One of the harder aspects of single parenting can definitely be co-parenting with your ex! You may still have lingering emotions over your relationship or how things ended. If you do have some lingering feelings, it can be really hard to put them aside in order to put your kids first. But if your kids can still have a relationship with their other parent, your role is to help make that happen.
Related: Best Resources To Successfully Co-Parent
If you’re currently struggling with your ex, these strategies can help set up a more successful co-parenting relationship.
6 tips for successful co-parenting
1) Work Together
I totally get that working together may be the last thing you wanna do. Maybe there’s still negative feelings over how your relationship ended or maybe you feel salty about having more of the responsibility of raising your kids than your ex does. I completely get it!
As hard as working together may be, it’s gotta be done in order for you both to be the best parents you can be for your kids. You need to put aside any differences and make decisions that are in the best interest of your kids. Don’t let your anger or disappointment in your ex get you sidetracked!
For example, you can support your children in their successes together and come up with a plan together if they are struggling with something.
Did your kid do awesome in ballet or soccer? Did they ace a test at school? Send a quick email to your ex so both of you can celebrate the win with your kid.
Is your kid struggling to complete homework? Come up with a homework plan with your ex so the rules for homework are the same at both houses.
Instead of thinking about the relationship the two of you had in the past, let it go and move towards thoughts of your child’s future and nothing else.
2) Stay Out Of Each Other’s Business!
This often happens when either you or your ex want to keep tabs on what the other one is doing. Maybe one of you wants to know when the other begins dating again or maybe one of you wants to be besties with the other one.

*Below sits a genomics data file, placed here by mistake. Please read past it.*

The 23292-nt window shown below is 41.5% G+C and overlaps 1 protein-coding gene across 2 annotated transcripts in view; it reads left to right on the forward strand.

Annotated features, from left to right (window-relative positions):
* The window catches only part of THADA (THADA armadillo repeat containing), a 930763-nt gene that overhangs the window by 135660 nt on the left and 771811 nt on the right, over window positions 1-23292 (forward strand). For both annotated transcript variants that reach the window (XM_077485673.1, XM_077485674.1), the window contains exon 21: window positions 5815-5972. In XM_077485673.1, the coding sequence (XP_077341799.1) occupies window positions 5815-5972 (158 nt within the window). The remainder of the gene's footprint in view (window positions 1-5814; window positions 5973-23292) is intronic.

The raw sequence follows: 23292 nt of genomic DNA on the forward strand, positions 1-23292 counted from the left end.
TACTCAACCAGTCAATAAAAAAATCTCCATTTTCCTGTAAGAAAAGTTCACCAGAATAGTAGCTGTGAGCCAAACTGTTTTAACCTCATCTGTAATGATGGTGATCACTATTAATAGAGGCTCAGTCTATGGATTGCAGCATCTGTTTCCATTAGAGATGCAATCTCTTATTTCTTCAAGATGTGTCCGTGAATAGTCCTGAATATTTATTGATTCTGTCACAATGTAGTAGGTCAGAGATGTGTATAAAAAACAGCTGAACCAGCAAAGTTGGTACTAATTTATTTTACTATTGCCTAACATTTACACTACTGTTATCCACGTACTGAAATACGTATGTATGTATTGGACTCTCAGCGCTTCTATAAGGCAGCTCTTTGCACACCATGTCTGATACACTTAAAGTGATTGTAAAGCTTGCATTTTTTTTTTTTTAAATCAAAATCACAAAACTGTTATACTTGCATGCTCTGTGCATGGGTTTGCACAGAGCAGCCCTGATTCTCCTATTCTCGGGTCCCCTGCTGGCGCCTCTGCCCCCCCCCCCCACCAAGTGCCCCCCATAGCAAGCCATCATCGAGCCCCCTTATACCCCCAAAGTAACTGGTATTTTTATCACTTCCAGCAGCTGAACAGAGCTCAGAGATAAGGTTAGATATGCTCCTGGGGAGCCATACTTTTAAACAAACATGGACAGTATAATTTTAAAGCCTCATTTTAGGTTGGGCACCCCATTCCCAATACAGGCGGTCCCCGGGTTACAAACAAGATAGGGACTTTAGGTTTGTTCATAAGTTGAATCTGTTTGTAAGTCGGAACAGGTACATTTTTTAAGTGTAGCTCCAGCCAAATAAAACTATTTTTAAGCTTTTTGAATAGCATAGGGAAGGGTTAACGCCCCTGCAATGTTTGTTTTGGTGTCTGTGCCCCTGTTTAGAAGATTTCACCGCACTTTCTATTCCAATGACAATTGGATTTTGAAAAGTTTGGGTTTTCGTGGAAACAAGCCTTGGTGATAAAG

This is often a bad idea because it brings your relationship to the forefront, when it should be about your kids. Trying to keep tabs on your ex or stay friends with them generally leads to bad feelings being brought up or things getting awkward between you guys.
Rebuilding your relationship for the sake of co-parenting is a good idea, but it takes time. You don’t want to be prying into each others personal lives.
One solution is agreeing on when you guys will introduce your kids to someone you’re dating. (For example, you both agree to not introduce kids to significant others until you’ve been dating for 6 months). That way no one has to ask and if it gets serious enough you can go to the other person and let them know you or they want to introduce the kids to that person.
Related: Dating Tips for Single Moms
3) Keep It About Your Child Always
Co-parenting is about your kids as I’ve said. Make sure you keep that as the focal point, so if things get hard between you and your ex, you remember why you are trying so hard to make the co-parenting relationship work.
Keep in mind the relationship you have or had with your ex, isn’t the same relationship your kids have with them.
Try thinking of your ex solely as your kid’s parent. This can help you see them in a more neutral point of view instead of thinking of them as your former partner.
4) Put Aside Personal Issues
Maybe he cheated, maybe you can’t agree on child support, maybe you can’t agree on visitation, or your ex is inconsistent with visits. Whatever the personal issues are, they can be incredibly hard for you to deal with especially when it affects your kids.